What Are The Causes Of Aggressive Dog Behavior?

All dogs can and will show aggression given the right set of circumstances. Aggression for a dog is a natural response and it is critical to understand what circumstances and experiences will probably provoke aggressive dog behavior.

Understand that what a human may see as an unprovoked aggressive act in a dog may, in fact, be perfectly logical to a canine mind.

The major determinants for aggressive behavior in dogs are discussed below.

Territorial Aggression

a small dog standing on its hind legs in front of a gate

Dogs will use territorial aggression when defending their territory. This is any territory that the dog is familiar with or has marked with her scent. While you may encourage your dog to protect your property, the dog may claim the whole neighborhood as his territory to protect.

Guarding Aggression

Most dogs tend to guard possessions, and members of their pack. This may include people, other family pets, or even favorite toys and sometimes food items. “Guarding Aggression” is directed at unfamiliar people or animals that are approaching the dogs people, possessions or food. Occasionally, the dog will even guard food or toys from familiar people or dogs.

Transferred Aggression

Transferreed Aggression often happens when a dog becomes overly excited or upset and instead of becoming aggressive with the item causing the excitement, it transfers its aggression/frustration onto another dog or person. For example a child may harass a dog with a stick through a fence, and since the dog cannot defend itself through the fence it may turn its aggression on another dog in the yard or on another person.

Pecking Order Aggression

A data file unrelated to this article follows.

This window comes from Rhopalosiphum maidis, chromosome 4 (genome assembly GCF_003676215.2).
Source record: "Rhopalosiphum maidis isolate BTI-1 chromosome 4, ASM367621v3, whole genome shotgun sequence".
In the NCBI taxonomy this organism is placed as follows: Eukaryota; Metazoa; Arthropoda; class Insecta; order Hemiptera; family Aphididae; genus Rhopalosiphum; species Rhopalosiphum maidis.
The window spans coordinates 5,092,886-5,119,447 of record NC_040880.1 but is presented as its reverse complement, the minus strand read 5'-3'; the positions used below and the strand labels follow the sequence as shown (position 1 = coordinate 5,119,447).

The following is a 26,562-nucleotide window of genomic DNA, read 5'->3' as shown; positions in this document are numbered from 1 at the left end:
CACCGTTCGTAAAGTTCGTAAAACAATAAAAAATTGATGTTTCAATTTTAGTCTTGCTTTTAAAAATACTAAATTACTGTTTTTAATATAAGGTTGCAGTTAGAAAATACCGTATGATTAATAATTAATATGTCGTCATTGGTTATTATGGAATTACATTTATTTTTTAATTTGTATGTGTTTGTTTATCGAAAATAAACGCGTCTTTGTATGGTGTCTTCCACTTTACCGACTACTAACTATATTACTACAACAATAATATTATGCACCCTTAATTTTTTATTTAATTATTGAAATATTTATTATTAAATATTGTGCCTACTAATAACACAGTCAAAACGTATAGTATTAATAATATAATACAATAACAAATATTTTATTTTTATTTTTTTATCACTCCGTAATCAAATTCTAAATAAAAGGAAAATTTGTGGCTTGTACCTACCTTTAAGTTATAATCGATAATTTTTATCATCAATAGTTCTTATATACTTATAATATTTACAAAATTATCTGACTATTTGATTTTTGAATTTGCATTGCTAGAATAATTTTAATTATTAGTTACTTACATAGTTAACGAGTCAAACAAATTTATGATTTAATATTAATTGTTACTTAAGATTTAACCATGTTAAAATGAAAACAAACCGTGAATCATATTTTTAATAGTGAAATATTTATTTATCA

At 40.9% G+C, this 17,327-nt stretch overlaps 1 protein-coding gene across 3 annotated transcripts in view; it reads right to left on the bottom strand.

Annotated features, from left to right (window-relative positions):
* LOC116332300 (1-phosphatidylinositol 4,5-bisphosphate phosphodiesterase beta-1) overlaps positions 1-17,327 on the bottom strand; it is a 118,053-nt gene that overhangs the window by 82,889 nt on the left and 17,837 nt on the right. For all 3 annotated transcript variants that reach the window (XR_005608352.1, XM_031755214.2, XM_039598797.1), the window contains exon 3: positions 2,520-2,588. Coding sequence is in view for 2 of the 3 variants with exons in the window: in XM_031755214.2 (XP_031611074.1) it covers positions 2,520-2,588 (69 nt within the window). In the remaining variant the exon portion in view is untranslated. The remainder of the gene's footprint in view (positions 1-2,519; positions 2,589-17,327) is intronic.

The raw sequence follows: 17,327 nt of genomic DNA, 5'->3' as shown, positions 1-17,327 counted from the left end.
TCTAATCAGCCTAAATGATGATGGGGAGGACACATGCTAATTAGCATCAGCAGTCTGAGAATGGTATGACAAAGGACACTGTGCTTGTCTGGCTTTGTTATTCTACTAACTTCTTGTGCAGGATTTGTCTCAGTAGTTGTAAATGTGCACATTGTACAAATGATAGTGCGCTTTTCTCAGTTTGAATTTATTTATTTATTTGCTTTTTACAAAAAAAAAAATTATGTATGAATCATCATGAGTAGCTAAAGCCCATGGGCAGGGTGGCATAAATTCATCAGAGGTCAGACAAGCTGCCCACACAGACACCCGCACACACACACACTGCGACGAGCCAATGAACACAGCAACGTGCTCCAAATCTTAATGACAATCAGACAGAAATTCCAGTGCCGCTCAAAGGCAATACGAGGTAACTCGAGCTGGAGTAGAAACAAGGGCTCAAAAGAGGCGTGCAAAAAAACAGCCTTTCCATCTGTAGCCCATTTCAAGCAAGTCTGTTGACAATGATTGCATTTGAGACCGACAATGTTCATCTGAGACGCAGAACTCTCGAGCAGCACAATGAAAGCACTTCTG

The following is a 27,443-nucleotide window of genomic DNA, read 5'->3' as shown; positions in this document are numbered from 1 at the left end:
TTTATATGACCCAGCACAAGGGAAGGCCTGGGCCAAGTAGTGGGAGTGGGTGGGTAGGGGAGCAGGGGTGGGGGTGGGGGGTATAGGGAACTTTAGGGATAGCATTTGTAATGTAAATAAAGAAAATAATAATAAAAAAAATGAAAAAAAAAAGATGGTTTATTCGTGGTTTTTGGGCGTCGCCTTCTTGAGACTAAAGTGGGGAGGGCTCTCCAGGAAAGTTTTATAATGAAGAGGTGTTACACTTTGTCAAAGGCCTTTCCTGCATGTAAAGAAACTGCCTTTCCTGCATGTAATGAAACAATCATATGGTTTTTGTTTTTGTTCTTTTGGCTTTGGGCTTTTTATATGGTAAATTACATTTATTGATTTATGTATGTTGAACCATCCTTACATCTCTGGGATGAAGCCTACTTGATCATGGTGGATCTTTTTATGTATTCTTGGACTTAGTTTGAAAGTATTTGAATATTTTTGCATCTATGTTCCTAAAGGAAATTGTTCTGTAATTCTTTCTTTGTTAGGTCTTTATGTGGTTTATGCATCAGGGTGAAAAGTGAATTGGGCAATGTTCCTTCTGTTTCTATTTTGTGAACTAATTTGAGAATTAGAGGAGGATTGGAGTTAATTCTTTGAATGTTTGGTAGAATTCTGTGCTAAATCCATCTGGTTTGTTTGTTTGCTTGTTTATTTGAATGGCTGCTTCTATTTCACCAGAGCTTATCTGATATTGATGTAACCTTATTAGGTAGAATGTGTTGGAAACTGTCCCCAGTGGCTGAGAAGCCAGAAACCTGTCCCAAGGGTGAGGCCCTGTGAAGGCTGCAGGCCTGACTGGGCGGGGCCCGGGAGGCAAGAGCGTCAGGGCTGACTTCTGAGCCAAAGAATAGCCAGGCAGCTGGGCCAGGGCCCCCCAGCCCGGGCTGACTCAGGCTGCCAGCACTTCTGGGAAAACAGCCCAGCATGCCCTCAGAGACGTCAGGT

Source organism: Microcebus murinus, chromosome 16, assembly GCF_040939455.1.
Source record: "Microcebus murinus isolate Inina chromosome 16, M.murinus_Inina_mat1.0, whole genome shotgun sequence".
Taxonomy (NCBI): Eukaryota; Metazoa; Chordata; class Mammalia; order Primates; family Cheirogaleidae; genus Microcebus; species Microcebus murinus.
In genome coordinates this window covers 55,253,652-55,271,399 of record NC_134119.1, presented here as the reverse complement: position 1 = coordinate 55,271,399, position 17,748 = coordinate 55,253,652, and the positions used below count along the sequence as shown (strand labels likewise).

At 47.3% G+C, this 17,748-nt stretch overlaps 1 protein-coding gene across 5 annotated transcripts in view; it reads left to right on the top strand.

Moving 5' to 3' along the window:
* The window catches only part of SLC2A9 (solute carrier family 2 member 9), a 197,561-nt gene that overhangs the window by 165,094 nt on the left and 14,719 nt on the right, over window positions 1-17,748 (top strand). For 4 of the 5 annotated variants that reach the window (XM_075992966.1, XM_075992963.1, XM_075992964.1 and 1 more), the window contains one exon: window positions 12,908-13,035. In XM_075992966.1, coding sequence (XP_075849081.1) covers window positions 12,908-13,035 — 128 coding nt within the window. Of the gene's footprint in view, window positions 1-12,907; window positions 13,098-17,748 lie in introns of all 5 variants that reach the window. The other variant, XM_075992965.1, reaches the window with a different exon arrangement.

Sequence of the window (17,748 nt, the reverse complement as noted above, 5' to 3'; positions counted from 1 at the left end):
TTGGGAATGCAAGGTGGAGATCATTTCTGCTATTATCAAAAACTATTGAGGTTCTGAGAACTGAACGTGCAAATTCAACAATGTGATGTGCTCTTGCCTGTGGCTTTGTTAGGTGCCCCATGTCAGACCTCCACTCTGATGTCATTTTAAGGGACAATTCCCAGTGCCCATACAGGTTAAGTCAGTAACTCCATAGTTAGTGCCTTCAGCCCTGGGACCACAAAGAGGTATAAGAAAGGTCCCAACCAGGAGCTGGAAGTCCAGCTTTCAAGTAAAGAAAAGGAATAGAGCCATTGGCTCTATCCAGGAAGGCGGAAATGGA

Dogs are pack animals, and they need to establish the pecking order or hierarchy with the family or household members (human and animal alike). Once the dog has established his rank in the family he, or she, does not like to be challenged. Often well-meaning owners will inadvertently teach their dogs that they are in fact the highest ranking pack member and that can lead to difficulties in controlling the dog. It is also common for there to be aggression problems between dogs in the same household as they battle it out for the top position.

Aggression Due to Fear

a dog standing next to a bush

Dogs do respond like humans with a fight or flight instinct when presented with a fearful situation. Dogs that respond with aggression may growl, snarl or even bite if they are frightened. Remember, different reactions in dogs are due to genetic disposition, training methods and past experiences. The dog may see a fearful event in a calm environment if he has been abused in the past. Dogs that would normally use the flight option but are trapped or cornered will resort to aggression in an attempt to protect themselves.

Dogs will use aggression when they feel that they are threatened, that their position in the pack or family is threatened, or that their territory or possessions are endangered. As human beings we often don’t understand all the triggers for a dog to respond in this way. Aggression in dogs needs to be controlled to avoid a potentially dangerous situation for both humans and other animals. Positive rewards training generally works well for these dogs, and punishment will rarely help; in fact, it will often make the aggressive behavior worse.


  • Graeme Landis

    The guest author is a passionate dog lover and enthusiast with years of experience in canine care and training. With a deep understanding of dog behavior and a commitment to promoting responsible pet ownership, the author shares insightful tips and engaging stories to enrich the lives of both dogs and their owners.

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